Rent growth is expected to moderate to 3.9% in 2017, which, while low compared with the past two years, is still above the historical 2.3% average. Yardi expects the multifamily market to remain desirable to investors and renters alike over the next few years, especially given the growing cohort of millennials reaching the “prime renter ages” of 20 to 34, which is expected to peak at almost 70 million in 2024. This coincides with a trend of college-educated renters relocating to urban centers, as well as a dropping unemployment rate.

The number of renter households increased by 9.3 million between 2005 and 2015, while owner-occupied households fell by 2.1 million. Multifamily occupancy is near an all-time high, at 95.8% as of October.

Supply and Demand

Yardi Matrix predicts that 320,000 new units will come on line this year, which would mark a 5.3% increase from 2016’s 303,000 new units. This year may signal a peak for new construction, however, as new permits have leveled off.

Dallas leads new–apartment-unit supply, with 25,000 expected completions, followed by Houston, with 15,000 expected completions. Yardi predicts Dallas will be able to absorb new apartments easily while Houston’s weaker economy may lead to higher vacancy rates. As a percentage of total stock, Seattle and Miami are both expected to increase their apartment inventories by 5.5% in 2017. Conversely, Yardi notes, the Inland Empire, Sacramento, and the San Fernando Valley in California, all high performers in rent growth, have low expected completions.

Capital Markets

Investor interest in multifamily is currently high, with property values 50% higher than they were at their pre-crisis peaks and acquisition yields at 5.6% nationally in the third quarter of 2016, according to Real Capital Analytics. Concerns about whether the market has peaked have led to a slight slowdown in capital flow, but good market conditions have largely continued, fundamentals are strong, and property income seems stable.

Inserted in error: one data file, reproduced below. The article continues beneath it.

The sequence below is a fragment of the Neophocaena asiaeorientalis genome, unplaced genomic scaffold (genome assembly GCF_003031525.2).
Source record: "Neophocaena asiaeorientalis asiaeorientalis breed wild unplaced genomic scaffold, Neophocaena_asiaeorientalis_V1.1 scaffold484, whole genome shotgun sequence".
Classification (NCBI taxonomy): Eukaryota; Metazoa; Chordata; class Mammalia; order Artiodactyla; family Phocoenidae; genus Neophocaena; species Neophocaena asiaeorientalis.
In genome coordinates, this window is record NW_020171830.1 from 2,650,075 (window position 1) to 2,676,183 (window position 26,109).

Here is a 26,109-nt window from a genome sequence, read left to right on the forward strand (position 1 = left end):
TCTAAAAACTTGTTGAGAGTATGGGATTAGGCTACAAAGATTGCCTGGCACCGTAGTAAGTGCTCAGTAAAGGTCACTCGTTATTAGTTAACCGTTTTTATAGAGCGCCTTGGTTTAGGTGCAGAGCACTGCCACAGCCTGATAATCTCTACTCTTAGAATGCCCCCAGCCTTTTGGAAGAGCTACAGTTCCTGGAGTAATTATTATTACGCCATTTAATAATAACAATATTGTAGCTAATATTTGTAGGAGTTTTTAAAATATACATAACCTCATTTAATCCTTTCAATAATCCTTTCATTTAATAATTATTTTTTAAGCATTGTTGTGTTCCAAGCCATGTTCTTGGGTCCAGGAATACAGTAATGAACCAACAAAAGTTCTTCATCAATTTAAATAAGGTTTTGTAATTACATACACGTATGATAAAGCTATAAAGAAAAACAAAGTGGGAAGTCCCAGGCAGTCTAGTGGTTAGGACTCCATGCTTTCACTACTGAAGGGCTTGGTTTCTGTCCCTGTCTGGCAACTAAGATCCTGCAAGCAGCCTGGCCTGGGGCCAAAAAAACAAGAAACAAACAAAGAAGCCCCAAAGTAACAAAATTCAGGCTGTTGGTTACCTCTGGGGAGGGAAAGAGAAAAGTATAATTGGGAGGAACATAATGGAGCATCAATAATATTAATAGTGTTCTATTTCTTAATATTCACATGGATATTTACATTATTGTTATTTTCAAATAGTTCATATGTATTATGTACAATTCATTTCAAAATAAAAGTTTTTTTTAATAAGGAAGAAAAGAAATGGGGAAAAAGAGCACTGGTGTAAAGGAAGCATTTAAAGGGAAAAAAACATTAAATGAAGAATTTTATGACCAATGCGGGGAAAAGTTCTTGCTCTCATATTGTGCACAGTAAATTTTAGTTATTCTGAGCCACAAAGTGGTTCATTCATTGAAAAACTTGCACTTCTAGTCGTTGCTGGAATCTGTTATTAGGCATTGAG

Rising interest rates may upset this forecast, however. The 10-year Treasury rate rose by more than 70 basis points following the election, and the Federal Reserve intends to normalize rates over time. Yardi predicts that income should remain stable if interest rates don’t rise too high, but a slowdown in appreciation gains might occur if interest rates continue to grow.

Fannie Mae and Freddie Mac are originating at record levels, and the Federal Housing Finance Authority has increased its allocation to $36.5 billion for each entity, with more funding potential for affordable projects. It is unclear, however, how the GSEs might be regulated and restructured in the coming years.

Commercial banks and CMBS programs face a similar struggle. CMBS volume dropped by 25% in 2016, and many regional and local banks have moved away from construction lending, which makes assets in tertiary markets difficult to finance.

Overall, Yardi’s 2017 outlook is largely positive, with moderate rent gains and healthy demand expected. Rent growth is expected to decelerate but remain positive. Risks include weakening capital-markets forces, rising debt costs, and the supply–demand imbalance and its potential harm to transaction volume.